If you apply to Procter & Gamble (P&G), your first interview could take place over the phone, at an office or on campus, and your interviewer could be from the recruitment team rather than the specific business area you have applied to. You'll be asked to give examples drawn from your experience that reflect your skills, and you'll also be asked how you would behave in hypothetical work-related situations.

Second interviews are likely to take place at an assessment centre, with a member of staff from the business area the candidate has applied to. Again, they tend to be broadly competency-based. Try not to repeat examples that you have already used on your application form or at the first interview. Be prepared to go into detail about any examples you give.

Example questions for interviews with consumer goods companies

During the first interview with L’Oréal, you may be asked questions similar to the following:

  • Tell me about a creative project you have been involved in.
  • What are your favourite L’Oréal products?
  • What is your biggest achievement to date?

At the second round interview, the questions may be a little more searching:

  • Why have you applied to L’Oréal?
  • Why do you want to work in the beauty industry?
  • What are your biggest strengths and weaknesses?

At a second round interview with Procter & Gamble, you may be asked questions along these lines:

  • Describe a time when you had to combine two different approaches or perspectives to solve a complex problem.
  • How do you deal with heavy workloads and tight deadlines? How do you go about prioritising work?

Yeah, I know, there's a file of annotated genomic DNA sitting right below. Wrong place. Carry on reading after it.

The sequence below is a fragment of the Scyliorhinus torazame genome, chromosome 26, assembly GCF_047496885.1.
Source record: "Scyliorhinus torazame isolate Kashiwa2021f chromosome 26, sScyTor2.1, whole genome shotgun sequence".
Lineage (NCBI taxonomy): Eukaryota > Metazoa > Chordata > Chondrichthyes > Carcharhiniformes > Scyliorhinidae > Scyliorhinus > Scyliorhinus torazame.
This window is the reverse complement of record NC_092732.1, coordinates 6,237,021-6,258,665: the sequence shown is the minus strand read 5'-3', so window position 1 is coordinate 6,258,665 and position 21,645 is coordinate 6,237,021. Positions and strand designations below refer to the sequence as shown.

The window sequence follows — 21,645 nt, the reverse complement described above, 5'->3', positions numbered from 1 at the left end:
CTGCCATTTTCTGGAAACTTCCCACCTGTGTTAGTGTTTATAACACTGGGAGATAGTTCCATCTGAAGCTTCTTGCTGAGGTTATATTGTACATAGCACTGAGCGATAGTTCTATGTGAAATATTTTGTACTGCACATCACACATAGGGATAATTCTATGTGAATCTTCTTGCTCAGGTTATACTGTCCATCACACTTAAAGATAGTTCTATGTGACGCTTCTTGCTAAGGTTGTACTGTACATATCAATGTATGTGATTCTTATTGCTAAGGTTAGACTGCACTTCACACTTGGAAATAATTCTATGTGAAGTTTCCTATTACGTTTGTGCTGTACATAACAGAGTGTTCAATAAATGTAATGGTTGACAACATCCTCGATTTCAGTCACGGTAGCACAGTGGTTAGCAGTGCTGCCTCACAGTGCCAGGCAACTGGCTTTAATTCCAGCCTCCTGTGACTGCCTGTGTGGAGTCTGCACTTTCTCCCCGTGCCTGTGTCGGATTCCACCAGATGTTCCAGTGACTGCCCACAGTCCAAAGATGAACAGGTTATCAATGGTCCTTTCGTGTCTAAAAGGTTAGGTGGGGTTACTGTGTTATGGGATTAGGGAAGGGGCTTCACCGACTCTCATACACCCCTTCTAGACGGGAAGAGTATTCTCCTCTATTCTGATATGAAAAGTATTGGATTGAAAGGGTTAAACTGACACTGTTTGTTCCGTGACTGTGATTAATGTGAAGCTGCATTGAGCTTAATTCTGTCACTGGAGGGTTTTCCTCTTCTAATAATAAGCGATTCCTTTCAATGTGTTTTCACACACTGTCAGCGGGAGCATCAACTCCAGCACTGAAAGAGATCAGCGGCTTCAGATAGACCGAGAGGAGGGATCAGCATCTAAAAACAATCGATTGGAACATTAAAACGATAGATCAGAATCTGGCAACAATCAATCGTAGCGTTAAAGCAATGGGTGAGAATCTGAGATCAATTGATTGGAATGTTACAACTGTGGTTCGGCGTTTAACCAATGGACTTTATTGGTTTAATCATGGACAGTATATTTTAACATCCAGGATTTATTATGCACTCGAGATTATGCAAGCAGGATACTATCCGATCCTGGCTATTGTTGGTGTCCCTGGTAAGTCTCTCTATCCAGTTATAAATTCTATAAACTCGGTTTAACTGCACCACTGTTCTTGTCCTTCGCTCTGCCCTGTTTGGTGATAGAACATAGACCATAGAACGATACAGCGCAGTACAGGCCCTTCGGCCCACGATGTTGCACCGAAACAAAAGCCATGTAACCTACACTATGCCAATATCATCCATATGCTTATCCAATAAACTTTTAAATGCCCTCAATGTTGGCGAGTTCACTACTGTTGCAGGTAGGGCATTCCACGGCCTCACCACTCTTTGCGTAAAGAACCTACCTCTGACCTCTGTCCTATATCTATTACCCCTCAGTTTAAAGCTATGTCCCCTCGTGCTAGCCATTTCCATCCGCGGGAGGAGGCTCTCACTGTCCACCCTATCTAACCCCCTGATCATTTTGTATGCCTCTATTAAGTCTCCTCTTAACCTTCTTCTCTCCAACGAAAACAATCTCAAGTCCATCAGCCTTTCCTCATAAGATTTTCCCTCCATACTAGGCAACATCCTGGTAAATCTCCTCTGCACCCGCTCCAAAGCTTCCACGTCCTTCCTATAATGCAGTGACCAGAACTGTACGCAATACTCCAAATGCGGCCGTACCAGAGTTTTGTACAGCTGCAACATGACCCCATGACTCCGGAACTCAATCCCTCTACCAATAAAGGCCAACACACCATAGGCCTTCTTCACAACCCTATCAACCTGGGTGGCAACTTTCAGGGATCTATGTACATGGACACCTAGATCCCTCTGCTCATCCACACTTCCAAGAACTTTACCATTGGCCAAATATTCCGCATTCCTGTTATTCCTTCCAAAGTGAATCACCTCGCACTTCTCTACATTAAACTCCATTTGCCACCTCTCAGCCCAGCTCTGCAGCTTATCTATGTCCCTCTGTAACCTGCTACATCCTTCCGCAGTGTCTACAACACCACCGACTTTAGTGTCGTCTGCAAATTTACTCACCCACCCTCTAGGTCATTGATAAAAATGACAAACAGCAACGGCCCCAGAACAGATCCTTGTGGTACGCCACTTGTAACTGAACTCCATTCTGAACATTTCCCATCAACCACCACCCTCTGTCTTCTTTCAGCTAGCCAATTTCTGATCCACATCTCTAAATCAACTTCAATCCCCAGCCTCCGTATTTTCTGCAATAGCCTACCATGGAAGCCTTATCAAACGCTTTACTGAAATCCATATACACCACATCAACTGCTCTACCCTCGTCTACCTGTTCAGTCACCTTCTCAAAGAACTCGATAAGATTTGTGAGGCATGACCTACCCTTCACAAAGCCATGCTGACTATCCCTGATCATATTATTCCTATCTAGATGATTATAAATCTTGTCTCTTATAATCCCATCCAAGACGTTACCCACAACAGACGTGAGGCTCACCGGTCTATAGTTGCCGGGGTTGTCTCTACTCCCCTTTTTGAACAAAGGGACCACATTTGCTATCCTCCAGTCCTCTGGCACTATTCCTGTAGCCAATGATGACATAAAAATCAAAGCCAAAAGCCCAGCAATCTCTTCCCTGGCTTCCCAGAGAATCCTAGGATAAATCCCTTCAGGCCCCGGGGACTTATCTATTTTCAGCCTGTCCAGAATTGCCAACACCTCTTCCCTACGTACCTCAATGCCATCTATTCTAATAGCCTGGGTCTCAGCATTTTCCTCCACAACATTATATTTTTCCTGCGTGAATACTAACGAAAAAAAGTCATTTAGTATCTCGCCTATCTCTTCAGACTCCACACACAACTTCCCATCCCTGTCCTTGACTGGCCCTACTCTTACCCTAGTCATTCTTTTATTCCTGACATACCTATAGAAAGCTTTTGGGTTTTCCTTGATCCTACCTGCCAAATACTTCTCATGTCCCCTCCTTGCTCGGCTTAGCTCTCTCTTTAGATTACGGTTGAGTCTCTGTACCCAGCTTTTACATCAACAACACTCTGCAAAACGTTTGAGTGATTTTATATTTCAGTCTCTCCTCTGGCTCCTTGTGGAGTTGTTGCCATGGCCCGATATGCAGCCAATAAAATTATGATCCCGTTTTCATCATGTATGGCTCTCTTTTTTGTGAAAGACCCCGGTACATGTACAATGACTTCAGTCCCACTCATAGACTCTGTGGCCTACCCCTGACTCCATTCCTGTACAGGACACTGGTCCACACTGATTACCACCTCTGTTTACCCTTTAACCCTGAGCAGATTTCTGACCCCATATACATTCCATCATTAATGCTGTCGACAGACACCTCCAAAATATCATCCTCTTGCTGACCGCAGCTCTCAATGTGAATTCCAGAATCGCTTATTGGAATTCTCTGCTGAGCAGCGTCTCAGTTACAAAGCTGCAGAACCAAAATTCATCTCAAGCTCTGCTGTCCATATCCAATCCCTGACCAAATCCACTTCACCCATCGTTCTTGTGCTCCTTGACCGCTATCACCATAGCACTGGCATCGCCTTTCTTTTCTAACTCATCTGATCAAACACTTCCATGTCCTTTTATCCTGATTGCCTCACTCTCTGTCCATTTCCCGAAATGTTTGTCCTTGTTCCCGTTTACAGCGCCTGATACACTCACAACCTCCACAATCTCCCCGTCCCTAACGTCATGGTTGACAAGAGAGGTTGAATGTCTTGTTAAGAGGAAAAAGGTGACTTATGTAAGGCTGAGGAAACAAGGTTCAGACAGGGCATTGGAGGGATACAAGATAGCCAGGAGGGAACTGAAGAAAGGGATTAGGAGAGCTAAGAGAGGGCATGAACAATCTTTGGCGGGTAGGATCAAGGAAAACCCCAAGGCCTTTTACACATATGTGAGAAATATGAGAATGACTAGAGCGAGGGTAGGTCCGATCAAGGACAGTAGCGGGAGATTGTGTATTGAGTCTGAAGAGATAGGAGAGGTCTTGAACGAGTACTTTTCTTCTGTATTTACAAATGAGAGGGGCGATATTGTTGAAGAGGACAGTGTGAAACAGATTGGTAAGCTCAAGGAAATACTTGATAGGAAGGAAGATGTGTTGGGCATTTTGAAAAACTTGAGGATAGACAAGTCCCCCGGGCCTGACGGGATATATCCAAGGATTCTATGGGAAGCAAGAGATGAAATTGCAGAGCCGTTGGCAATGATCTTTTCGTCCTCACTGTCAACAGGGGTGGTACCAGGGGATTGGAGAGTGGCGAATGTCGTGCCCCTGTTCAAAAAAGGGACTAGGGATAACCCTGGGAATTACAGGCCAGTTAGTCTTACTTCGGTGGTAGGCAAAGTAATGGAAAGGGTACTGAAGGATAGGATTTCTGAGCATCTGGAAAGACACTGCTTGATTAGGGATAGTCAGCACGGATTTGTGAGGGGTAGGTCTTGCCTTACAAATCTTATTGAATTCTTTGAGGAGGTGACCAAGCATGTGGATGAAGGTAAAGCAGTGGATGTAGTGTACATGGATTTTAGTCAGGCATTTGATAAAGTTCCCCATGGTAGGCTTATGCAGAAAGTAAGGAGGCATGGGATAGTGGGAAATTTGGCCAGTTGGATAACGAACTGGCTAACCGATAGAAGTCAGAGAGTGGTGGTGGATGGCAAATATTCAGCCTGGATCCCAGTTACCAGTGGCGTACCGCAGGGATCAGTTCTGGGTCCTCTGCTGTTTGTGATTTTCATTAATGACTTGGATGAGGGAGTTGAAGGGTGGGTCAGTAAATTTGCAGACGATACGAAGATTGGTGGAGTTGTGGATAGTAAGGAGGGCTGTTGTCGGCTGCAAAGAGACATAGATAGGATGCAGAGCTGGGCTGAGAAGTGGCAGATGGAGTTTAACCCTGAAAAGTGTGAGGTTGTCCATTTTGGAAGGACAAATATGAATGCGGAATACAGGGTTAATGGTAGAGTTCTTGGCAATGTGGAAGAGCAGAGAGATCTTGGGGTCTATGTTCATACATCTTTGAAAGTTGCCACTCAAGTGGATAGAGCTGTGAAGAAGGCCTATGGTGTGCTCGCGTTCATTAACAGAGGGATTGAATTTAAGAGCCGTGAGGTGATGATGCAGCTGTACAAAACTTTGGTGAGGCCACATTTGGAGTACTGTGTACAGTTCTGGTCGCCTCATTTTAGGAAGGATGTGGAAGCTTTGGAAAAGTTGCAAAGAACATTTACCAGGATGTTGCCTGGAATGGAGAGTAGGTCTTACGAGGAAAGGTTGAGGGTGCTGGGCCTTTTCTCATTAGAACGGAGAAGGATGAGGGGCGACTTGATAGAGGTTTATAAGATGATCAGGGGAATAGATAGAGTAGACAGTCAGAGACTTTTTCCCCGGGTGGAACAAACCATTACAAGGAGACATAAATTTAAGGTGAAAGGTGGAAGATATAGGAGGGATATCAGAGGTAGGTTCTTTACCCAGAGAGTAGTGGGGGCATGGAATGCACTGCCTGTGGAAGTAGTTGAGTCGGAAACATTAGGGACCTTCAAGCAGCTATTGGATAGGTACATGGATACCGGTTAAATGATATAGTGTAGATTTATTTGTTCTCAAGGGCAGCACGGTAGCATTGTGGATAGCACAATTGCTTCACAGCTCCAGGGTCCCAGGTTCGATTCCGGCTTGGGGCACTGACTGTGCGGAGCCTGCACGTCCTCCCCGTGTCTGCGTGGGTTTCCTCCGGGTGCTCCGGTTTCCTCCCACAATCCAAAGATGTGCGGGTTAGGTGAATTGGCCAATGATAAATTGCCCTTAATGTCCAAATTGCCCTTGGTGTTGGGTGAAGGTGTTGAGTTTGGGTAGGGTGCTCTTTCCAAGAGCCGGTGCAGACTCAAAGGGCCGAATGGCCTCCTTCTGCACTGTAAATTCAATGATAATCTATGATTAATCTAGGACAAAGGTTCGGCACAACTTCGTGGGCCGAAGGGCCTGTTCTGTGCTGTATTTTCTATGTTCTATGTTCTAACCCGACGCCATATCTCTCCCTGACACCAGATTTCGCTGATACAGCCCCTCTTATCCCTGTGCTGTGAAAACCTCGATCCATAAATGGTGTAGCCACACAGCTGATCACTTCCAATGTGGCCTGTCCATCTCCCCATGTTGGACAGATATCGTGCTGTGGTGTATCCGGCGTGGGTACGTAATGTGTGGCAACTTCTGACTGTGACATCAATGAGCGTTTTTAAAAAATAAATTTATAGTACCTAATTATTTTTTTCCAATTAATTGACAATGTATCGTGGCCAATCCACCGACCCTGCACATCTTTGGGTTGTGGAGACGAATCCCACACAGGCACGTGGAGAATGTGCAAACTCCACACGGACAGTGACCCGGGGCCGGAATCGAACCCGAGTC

• Describe a time when you had to respond to constructive criticism.
  • Have you ever not met your expectations with regards to a particular goal? How did you deal with it?
  • Describe a time when you came up with an idea that led to a successful project taken up by colleagues.

In a telephone interview for a graduate role with Unilever, you could be asked about to describe a time when you showed innovation. You could also be asked to describe a time when a project didn't go according to plan, and how you responded. Our advice on the Unilever phone interview gives you some ideas on how to frame your answers.

Article last updated 9 February 2021.

Supported by

This describes editorially independent and objective content, written and edited by the GTI content team, with which the organisation would like to be associated and has provided some funding in order to be so. Any external contributors featuring in the article are independent from the supporter organisation and contributions are in line with our non-advertorial policy.

Advertising feature by

This describes content that has been written and edited in close collaboration with the organisation, who has funded the feature; it is advertising. We are committed to upholding our ethical values of transparency and honesty when dealing with students and feel that this is the best way not to deceive consumers of our content. The content will be written by GTI editors, but the organisation will have had input into the messaging, provided knowledge and contributors and approved the content.

In Partnership

This content has been written or sourced by AGCAS, the Association of Graduate Careers Advisory Services, and edited by TARGETjobs as part of a content partnership. AGCAS provides impartial information and guidance resources for higher education student career development and graduate employment professionals.